“Date rape” is an incoherent concept. There’s rape and there’s not-rape, and we need a line of demarcation. It’s not clear enough to merely speak of consent, because the lines of consent in sex — especially anonymous sex — can become very blurry.

What’s worse than courts acquitting men of rape because of a woman wearing jeans or some people believing that if a woman drinks and follows a man to his bedroom then that should be considered consent? What’s worse is that not just men hold victim blaming views, it’s women too. According to an article published in the NY Daily News, new studies are showing that many women believe that rape victims are partly to blame for the crime. One third of the participants in the study believe that women who dress provocatively or go back to the man’s house for a drink should shoulder some of the blame for the crime. A staggering 71 percent of the women surveyed believed that the victim needs to take partial responsibility for the rape if she went to bed with the man.

All of these attitudes fall under the victim-blaming category. Instead of addressing the actual problem of the perpetrator taking advantage of a woman or ignoring her non-consent or a man who drugs a woman’s drink, some people still look at what a woman is doing and blaming her for ‘getting herself into that situation’. This is unacceptable. A woman or a man for that matter has every right to withdraw consent at any time. Whether the crime occurs before anything happens or after, it doesn’t matter. It doesn’t matter what a woman is wearing, skimpy clothes or not, and if a woman wants to drink she shouldn’t have to be afraid that someone is going to take advantage of her. And yes it’s still rape if you are dating that person or have already had sex with them, anytime you say ‘no’ or are unable to say ‘no’ and someone forces intercourse on you then it is rape.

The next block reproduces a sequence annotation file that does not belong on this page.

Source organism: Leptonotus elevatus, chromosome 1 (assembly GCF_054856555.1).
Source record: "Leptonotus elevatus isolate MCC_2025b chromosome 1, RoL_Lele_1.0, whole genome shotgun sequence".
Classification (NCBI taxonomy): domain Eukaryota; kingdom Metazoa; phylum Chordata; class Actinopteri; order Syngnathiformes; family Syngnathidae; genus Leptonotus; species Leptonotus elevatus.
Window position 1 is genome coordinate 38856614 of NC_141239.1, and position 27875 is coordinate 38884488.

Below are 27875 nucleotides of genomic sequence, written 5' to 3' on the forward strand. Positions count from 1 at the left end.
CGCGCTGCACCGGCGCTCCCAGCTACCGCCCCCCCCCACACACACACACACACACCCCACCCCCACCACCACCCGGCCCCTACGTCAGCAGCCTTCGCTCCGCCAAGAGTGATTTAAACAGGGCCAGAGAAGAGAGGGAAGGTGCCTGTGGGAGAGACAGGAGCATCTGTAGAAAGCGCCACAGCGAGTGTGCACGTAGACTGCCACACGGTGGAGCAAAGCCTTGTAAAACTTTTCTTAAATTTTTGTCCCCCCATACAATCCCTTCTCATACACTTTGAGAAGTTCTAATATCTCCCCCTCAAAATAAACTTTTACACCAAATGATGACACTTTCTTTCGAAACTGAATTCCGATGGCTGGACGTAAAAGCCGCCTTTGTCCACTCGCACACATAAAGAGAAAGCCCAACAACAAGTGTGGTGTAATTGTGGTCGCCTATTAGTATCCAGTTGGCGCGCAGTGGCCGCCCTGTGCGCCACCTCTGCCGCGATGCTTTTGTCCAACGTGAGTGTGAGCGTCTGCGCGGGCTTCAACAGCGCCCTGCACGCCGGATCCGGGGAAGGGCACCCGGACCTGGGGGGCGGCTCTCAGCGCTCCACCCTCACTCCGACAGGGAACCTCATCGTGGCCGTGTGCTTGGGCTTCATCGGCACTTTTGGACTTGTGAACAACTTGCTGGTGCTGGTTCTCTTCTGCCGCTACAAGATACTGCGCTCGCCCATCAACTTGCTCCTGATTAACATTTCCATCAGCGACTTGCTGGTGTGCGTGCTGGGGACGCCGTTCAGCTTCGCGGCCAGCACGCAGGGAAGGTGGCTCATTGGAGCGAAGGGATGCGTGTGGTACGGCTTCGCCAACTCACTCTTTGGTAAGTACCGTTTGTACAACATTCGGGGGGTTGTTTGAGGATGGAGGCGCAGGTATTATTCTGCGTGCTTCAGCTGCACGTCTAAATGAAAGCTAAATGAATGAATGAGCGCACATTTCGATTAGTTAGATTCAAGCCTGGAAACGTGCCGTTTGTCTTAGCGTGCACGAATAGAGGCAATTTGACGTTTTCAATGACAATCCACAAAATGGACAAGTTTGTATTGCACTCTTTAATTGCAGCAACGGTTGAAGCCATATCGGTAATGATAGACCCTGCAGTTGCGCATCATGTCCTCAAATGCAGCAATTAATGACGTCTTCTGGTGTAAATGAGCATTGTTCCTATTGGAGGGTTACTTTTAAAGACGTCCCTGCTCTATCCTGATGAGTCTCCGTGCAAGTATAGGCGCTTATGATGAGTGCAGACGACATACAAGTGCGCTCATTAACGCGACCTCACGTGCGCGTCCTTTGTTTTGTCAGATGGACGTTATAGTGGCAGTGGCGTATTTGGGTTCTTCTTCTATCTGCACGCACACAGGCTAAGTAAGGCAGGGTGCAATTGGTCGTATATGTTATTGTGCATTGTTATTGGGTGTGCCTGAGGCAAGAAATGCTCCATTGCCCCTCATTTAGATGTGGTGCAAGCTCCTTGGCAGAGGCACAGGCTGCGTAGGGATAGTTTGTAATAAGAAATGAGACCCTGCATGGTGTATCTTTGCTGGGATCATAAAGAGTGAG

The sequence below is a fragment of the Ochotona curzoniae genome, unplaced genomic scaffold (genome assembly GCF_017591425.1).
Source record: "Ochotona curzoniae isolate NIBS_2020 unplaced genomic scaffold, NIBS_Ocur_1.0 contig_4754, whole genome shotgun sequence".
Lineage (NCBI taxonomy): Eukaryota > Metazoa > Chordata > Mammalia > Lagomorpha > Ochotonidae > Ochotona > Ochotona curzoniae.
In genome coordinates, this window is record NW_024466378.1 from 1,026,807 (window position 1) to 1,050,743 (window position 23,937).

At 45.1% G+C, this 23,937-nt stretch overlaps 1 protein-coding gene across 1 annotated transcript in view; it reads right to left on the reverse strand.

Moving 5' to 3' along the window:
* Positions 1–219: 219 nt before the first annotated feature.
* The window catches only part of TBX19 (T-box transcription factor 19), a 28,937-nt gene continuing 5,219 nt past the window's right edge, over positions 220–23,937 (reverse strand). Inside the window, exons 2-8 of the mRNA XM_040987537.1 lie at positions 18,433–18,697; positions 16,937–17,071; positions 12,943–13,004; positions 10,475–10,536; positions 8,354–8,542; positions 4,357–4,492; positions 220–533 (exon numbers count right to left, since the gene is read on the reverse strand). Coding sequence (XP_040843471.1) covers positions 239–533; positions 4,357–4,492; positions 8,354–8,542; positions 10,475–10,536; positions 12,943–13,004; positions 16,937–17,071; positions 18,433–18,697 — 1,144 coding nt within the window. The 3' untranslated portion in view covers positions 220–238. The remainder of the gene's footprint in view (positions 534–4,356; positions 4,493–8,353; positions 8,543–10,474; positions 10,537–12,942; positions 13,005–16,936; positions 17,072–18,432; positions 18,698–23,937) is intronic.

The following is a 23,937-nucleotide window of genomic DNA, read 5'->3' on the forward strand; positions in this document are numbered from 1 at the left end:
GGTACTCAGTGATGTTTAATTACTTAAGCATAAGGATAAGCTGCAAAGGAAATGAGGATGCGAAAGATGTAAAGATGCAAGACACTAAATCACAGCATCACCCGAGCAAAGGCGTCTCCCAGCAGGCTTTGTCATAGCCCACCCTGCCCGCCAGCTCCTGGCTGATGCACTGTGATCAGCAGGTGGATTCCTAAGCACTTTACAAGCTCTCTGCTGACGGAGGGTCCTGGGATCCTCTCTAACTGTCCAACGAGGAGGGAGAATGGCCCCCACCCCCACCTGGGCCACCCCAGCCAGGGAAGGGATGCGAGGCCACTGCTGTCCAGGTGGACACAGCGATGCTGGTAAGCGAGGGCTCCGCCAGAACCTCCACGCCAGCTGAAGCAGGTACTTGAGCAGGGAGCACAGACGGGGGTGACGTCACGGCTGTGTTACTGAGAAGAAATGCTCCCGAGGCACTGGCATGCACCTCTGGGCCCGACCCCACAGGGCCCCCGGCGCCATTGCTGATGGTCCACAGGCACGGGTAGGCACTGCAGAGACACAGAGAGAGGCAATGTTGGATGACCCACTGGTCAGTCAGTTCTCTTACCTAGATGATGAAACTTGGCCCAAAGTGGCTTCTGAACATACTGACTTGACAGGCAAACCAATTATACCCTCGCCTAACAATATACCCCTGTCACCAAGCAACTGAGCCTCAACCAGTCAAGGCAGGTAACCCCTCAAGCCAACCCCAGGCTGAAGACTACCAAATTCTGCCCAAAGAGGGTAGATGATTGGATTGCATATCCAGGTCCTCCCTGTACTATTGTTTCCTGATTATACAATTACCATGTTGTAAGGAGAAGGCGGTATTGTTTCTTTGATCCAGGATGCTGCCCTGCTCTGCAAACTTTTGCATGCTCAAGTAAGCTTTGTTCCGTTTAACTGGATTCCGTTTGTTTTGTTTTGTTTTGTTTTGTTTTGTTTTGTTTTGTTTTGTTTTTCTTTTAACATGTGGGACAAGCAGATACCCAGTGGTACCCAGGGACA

People need to stop blaming the victim. There is never an instance when someone deserves to be violated because of something they did, something they wore, or because they chose to go to a party and drink.

Opening Your Eyes to Dating Violence

Sometimes it seems like dating violence is more upsetting to me than any other form of domestic violence.  This is because I’ve seen what dating violence has done to a very close friend I’ll call Erica.